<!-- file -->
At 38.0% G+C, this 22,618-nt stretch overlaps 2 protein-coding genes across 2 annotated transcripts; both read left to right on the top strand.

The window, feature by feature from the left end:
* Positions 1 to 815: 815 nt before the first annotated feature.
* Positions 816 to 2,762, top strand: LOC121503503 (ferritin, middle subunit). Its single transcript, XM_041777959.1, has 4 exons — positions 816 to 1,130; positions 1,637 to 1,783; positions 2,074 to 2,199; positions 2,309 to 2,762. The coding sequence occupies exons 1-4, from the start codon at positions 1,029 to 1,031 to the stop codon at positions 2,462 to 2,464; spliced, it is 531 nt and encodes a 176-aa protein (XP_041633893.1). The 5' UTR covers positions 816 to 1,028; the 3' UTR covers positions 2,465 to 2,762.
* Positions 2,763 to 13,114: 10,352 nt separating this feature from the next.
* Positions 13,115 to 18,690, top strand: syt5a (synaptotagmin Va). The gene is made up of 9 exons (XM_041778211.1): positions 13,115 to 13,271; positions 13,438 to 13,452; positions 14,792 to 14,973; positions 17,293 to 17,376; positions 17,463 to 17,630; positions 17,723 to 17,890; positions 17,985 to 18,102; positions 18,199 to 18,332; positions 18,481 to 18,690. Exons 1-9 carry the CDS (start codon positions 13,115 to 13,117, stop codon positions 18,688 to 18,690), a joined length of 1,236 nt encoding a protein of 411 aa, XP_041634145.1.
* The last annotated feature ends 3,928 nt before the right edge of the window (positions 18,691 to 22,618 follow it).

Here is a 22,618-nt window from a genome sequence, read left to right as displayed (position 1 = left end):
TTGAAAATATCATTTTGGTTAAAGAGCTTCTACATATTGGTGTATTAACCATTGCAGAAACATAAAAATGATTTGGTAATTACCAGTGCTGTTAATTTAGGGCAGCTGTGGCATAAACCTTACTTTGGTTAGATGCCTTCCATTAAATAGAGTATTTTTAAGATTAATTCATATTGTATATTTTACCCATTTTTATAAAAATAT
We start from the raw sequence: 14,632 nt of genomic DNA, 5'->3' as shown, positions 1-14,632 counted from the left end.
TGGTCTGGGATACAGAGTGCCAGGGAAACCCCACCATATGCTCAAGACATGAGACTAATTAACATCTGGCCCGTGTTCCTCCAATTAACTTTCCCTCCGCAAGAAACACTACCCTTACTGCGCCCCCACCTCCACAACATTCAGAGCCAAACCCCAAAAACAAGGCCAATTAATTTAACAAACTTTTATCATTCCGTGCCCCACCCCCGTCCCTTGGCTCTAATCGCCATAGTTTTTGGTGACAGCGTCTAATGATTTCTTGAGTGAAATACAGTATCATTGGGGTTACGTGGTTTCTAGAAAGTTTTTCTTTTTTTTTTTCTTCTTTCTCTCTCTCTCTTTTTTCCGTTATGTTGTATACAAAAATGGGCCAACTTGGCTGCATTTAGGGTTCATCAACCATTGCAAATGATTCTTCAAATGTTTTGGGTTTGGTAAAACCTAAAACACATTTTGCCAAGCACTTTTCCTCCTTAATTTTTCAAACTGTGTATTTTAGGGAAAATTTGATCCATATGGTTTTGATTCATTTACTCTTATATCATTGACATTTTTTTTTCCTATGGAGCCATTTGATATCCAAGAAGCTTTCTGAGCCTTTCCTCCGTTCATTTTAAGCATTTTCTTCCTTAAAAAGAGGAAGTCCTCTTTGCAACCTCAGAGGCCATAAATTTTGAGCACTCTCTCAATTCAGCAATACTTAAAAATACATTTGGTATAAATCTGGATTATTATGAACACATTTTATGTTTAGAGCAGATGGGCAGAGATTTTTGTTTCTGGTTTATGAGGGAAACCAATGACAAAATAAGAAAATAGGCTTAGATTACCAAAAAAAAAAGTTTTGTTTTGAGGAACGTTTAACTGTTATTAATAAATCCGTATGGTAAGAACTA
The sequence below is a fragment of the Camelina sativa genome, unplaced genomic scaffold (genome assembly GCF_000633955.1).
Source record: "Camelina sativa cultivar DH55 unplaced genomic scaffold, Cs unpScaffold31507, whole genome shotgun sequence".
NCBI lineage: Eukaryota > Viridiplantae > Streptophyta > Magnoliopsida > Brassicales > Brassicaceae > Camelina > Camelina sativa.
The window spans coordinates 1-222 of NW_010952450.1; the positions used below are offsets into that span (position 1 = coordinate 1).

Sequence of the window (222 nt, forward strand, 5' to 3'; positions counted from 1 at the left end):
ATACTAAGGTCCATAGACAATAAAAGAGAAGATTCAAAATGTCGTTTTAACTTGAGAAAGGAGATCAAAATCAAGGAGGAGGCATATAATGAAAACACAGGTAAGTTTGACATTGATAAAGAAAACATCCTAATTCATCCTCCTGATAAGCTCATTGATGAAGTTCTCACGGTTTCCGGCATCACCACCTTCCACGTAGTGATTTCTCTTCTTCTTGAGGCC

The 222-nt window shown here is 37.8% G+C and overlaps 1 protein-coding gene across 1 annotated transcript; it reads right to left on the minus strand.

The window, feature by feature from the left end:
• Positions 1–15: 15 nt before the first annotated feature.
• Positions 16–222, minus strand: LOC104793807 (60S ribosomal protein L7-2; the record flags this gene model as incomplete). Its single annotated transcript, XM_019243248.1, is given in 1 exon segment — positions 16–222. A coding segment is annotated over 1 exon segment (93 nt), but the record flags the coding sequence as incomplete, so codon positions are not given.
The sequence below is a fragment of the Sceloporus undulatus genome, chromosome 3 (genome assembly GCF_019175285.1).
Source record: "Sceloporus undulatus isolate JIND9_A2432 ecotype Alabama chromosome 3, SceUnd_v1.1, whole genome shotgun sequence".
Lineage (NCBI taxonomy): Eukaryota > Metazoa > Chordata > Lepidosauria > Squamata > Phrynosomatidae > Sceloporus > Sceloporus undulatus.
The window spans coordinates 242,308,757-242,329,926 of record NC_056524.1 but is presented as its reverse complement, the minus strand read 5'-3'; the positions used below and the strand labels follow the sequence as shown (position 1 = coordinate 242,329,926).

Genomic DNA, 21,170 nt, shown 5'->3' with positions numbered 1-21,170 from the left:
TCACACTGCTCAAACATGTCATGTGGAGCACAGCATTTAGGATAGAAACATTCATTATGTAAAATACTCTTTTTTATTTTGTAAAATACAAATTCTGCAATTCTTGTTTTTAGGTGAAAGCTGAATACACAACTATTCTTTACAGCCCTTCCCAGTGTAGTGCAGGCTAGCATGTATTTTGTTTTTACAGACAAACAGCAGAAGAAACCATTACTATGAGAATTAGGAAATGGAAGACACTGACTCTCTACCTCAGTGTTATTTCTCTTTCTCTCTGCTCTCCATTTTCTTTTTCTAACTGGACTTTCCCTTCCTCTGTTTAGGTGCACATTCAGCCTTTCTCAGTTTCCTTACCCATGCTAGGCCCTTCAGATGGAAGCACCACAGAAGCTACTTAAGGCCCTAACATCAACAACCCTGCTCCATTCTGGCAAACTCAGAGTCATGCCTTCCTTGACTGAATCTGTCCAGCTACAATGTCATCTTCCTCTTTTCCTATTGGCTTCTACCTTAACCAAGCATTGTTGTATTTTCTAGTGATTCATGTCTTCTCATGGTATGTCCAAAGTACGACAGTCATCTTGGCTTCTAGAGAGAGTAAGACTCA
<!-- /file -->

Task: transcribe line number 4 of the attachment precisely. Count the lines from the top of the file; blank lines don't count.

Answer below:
* Positions 816 to 2,762, top strand: LOC121503503 (ferritin, middle subunit). Its single transcript, XM_041777959.1, has 4 exons — positions 816 to 1,130; positions 1,637 to 1,783; positions 2,074 to 2,199; positions 2,309 to 2,762. The coding sequence occupies exons 1-4, from the start codon at positions 1,029 to 1,031 to the stop codon at positions 2,462 to 2,464; spliced, it is 531 nt and encodes a 176-aa protein (XP_041633893.1). The 5' UTR covers positions 816 to 1,028; the 3' UTR covers positions 2,465 to 2,762.